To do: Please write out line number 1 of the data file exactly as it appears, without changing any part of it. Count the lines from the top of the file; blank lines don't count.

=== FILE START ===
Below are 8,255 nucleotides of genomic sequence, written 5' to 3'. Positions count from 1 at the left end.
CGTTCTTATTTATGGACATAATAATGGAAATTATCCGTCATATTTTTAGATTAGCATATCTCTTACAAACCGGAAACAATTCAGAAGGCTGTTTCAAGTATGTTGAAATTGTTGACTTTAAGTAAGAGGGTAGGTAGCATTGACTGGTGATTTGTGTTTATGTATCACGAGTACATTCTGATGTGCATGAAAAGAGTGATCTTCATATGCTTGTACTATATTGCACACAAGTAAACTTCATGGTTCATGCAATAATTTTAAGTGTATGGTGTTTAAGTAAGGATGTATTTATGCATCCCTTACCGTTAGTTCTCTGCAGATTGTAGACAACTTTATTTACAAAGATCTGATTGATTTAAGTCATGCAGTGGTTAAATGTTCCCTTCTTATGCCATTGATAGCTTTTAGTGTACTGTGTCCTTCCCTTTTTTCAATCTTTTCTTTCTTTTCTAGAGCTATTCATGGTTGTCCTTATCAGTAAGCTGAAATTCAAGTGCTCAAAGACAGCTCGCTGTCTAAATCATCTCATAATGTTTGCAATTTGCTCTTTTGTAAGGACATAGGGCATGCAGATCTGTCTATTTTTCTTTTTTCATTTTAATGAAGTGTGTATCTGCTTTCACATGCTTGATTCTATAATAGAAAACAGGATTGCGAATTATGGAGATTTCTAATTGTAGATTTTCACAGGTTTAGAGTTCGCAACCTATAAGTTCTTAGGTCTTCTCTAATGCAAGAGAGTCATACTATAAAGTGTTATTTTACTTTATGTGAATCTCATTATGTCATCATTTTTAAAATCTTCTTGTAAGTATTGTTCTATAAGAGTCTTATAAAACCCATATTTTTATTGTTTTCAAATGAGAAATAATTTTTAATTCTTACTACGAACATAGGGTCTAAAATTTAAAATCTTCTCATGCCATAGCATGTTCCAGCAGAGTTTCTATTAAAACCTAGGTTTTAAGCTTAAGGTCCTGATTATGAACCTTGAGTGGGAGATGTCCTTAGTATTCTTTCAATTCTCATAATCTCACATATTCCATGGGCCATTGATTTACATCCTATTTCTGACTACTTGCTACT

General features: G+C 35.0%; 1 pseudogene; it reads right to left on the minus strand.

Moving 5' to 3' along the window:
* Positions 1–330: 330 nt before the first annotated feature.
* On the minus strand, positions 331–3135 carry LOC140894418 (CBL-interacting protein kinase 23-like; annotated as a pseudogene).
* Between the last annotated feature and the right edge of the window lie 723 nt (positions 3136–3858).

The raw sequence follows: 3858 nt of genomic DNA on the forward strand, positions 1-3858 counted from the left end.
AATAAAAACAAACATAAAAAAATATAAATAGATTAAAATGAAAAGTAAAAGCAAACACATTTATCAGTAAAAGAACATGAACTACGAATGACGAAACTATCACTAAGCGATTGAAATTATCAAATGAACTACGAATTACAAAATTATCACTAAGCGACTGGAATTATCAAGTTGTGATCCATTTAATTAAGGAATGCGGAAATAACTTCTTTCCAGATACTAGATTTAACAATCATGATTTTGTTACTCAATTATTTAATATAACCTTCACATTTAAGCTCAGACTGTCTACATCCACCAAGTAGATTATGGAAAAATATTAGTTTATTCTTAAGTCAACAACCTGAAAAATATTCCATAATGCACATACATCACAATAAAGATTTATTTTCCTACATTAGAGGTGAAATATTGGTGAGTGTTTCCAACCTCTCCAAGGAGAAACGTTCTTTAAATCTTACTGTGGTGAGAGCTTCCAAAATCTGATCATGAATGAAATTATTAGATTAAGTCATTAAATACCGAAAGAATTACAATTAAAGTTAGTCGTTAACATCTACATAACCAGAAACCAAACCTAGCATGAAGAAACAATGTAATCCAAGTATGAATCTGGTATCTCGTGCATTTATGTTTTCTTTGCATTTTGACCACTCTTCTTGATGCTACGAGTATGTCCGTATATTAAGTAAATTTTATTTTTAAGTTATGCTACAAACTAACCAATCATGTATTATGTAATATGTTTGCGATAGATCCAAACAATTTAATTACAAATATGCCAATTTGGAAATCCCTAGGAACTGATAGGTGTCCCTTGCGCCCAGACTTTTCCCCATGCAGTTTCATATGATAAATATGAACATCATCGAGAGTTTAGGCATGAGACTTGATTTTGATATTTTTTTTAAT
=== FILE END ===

Below are 8,255 nucleotides of genomic sequence, written 5' to 3'. Positions count from 1 at the left end.